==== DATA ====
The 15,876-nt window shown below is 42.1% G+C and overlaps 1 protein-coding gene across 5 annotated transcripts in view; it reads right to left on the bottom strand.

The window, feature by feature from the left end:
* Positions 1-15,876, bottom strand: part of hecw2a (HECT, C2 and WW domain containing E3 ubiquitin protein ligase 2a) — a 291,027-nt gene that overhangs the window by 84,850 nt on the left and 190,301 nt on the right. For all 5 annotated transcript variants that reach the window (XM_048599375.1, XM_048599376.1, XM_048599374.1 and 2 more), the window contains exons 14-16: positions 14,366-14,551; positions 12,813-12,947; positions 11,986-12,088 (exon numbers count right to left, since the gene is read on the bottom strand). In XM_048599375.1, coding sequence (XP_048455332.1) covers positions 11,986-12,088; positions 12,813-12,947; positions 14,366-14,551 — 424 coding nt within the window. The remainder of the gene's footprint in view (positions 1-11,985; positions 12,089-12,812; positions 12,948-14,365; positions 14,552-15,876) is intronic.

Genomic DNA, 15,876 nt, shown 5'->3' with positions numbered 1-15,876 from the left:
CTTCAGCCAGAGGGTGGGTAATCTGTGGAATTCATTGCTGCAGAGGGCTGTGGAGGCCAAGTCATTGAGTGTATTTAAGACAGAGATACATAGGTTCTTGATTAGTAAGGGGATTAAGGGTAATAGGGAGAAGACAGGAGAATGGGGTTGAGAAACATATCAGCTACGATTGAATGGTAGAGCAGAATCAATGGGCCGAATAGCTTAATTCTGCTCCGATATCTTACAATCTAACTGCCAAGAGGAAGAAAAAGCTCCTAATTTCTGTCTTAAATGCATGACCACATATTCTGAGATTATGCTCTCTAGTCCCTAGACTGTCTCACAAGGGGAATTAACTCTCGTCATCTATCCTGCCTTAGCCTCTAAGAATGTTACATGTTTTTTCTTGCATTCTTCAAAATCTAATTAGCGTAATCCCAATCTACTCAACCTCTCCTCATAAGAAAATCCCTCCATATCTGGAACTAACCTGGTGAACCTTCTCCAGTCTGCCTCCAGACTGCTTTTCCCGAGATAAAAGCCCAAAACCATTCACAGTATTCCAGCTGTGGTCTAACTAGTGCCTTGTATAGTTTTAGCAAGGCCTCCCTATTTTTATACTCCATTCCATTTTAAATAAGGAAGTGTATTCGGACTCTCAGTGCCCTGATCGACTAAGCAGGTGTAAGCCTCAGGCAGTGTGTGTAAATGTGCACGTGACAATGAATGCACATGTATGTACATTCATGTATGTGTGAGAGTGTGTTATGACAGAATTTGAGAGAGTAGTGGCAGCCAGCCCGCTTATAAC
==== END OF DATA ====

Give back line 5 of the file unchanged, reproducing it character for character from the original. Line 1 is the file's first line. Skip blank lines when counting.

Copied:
CTTCAGCCAGAGGGTGGGTAATCTGTGGAATTCATTGCTGCAGAGGGCTGTGGAGGCCAAGTCATTGAGTGTATTTAAGACAGAGATACATAGGTTCTTGATTAGTAAGGGGATTAAGGGTAATAGGGAGAAGACAGGAGAATGGGGTTGAGAAACATATCAGCTACGATTGAATGGTAGAGCAGAATCAATGGGCCGAATAGCTTAATTCTGCTCCGATATCTTACAATCTAACTGCCAAGAGGAAGAAAAAGCTCCTAATTTCTGTCTTAAATGCATGACCACATATTCTGAGATTATGCTCTCTAGTCCCTAGACTGTCTCACAAGGGGAATTAACTCTCGTCATCTATCCTGCCTTAGCCTCTAAGAATGTTACATGTTTTTTCTTGCATTCTTCAAAATCTAATTAGCGTAATCCCAATCTACTCAACCTCTCCTCATAAGAAAATCCCTCCATATCTGGAACTAACCTGGTGAACCTTCTCCAGTCTGCCTCCAGACTGCTTTTCCCGAGATAAAAGCCCAAAACCATTCACAGTATTCCAGCTGTGGTCTAACTAGTGCCTTGTATAGTTTTAGCAAGGCCTCCCTATTTTTATACTCCATTCCATTTTAAATAAGGAAGTGTATTCGGACTCTCAGTGCCCTGATCGACTAAGCAGGTGTAAGCCTCAGGCAGTGTGTGTAAATGTGCACGTGACAATGAATGCACATGTATGTACATTCATGTATGTGTGAGAGTGTGTTATGACAGAATTTGAGAGAGTAGTGGCAGCCAGCCCGCTTATAAC